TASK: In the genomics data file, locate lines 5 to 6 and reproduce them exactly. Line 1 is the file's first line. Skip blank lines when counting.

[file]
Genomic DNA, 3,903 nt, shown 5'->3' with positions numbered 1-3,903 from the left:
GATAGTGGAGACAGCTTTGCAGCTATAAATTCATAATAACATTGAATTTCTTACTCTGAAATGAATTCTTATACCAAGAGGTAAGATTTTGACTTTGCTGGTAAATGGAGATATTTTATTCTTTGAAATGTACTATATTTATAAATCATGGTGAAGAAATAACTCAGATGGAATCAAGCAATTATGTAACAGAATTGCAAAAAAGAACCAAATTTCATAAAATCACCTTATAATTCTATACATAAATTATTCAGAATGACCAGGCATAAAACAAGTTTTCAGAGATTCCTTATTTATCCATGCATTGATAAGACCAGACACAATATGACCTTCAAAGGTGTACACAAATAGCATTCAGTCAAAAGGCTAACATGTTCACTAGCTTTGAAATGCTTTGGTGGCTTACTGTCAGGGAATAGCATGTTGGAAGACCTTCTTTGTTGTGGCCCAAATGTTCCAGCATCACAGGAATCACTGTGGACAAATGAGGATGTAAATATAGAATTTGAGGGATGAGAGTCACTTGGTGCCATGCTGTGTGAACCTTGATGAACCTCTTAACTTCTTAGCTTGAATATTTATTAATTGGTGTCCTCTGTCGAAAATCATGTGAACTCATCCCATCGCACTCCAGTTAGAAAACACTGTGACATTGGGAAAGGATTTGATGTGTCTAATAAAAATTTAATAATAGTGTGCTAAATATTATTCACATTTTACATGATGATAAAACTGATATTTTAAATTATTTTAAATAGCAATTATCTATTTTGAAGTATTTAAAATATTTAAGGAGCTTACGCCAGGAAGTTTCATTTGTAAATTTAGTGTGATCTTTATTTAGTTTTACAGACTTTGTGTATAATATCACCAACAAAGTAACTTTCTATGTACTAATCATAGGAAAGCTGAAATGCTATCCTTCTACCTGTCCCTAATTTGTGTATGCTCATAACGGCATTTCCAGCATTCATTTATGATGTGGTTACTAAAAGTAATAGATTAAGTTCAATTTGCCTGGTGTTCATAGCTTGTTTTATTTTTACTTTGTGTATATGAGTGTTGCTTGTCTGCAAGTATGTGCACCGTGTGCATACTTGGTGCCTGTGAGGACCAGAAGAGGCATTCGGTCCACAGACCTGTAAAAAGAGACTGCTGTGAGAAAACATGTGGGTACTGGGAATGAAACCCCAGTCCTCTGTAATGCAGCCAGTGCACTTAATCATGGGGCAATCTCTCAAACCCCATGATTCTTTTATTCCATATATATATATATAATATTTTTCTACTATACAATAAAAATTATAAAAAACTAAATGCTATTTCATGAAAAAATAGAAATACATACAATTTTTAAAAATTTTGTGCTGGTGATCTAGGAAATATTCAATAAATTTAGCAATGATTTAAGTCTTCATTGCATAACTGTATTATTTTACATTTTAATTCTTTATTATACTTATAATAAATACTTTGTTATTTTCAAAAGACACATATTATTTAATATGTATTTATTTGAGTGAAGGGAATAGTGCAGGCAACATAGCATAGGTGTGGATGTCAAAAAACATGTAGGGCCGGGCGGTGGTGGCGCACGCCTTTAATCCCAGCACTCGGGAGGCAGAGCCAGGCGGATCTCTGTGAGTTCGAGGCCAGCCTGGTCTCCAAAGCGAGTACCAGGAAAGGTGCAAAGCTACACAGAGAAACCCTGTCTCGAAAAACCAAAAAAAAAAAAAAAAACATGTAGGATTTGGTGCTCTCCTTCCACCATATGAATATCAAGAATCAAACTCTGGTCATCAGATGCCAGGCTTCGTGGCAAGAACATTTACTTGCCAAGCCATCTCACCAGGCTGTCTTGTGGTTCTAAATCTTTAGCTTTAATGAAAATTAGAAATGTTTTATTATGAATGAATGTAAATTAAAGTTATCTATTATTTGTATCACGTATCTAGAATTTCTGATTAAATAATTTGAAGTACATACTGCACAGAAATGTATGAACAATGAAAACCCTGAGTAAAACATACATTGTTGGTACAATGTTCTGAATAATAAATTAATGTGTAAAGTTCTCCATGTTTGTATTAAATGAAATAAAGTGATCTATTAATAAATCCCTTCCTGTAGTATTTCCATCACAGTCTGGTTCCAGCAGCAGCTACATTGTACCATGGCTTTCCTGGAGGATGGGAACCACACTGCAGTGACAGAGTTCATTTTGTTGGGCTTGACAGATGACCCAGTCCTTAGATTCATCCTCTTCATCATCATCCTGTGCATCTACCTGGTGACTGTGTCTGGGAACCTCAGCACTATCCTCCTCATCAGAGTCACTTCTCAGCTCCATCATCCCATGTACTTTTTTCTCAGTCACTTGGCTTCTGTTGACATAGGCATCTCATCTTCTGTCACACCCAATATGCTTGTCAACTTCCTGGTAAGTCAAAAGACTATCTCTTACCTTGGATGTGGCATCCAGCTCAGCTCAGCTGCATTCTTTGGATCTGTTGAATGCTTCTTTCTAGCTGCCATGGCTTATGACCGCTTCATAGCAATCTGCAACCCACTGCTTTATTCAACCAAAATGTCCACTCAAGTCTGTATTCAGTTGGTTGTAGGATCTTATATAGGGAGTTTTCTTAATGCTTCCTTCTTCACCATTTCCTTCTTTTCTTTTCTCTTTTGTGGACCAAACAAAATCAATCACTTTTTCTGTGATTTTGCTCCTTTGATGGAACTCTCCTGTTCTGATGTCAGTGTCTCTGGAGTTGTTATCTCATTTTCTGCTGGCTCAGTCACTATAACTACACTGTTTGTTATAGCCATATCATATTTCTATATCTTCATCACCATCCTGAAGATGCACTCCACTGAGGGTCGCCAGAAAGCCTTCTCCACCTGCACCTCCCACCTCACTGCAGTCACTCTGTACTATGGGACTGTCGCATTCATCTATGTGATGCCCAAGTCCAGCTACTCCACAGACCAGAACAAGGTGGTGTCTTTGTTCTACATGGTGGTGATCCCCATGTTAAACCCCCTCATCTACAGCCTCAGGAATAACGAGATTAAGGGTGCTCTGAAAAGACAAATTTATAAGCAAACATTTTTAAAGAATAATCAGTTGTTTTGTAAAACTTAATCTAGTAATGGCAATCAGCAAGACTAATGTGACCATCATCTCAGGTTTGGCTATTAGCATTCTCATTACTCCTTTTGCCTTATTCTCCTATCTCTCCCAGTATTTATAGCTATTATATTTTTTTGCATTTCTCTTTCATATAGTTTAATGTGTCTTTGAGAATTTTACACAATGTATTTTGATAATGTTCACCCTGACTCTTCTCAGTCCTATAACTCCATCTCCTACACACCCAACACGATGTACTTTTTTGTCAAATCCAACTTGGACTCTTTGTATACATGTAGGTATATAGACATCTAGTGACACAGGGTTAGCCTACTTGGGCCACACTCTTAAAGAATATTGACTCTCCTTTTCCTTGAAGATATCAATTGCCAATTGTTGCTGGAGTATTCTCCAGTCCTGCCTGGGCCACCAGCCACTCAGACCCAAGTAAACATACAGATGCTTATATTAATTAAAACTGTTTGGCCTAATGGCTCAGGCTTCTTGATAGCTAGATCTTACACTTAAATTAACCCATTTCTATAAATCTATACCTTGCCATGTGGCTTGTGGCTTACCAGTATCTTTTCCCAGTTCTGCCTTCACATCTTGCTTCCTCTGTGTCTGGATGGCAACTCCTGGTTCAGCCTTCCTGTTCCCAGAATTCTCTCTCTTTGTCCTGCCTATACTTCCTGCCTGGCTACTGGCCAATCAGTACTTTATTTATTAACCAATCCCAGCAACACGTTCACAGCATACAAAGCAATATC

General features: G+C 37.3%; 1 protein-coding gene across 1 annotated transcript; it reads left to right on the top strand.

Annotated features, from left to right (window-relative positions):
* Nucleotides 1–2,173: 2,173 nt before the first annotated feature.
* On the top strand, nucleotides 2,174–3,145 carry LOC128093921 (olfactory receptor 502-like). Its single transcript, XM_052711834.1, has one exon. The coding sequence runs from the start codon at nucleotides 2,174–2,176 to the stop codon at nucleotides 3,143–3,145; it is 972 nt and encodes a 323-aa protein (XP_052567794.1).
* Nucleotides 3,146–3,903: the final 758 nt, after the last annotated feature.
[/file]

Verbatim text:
* Nucleotides 1–2,173: 2,173 nt before the first annotated feature.
* On the top strand, nucleotides 2,174–3,145 carry LOC128093921 (olfactory receptor 502-like). Its single transcript, XM_052711834.1, has one exon. The coding sequence runs from the start codon at nucleotides 2,174–2,176 to the stop codon at nucleotides 3,143–3,145; it is 972 nt and encodes a 323-aa protein (XP_052567794.1).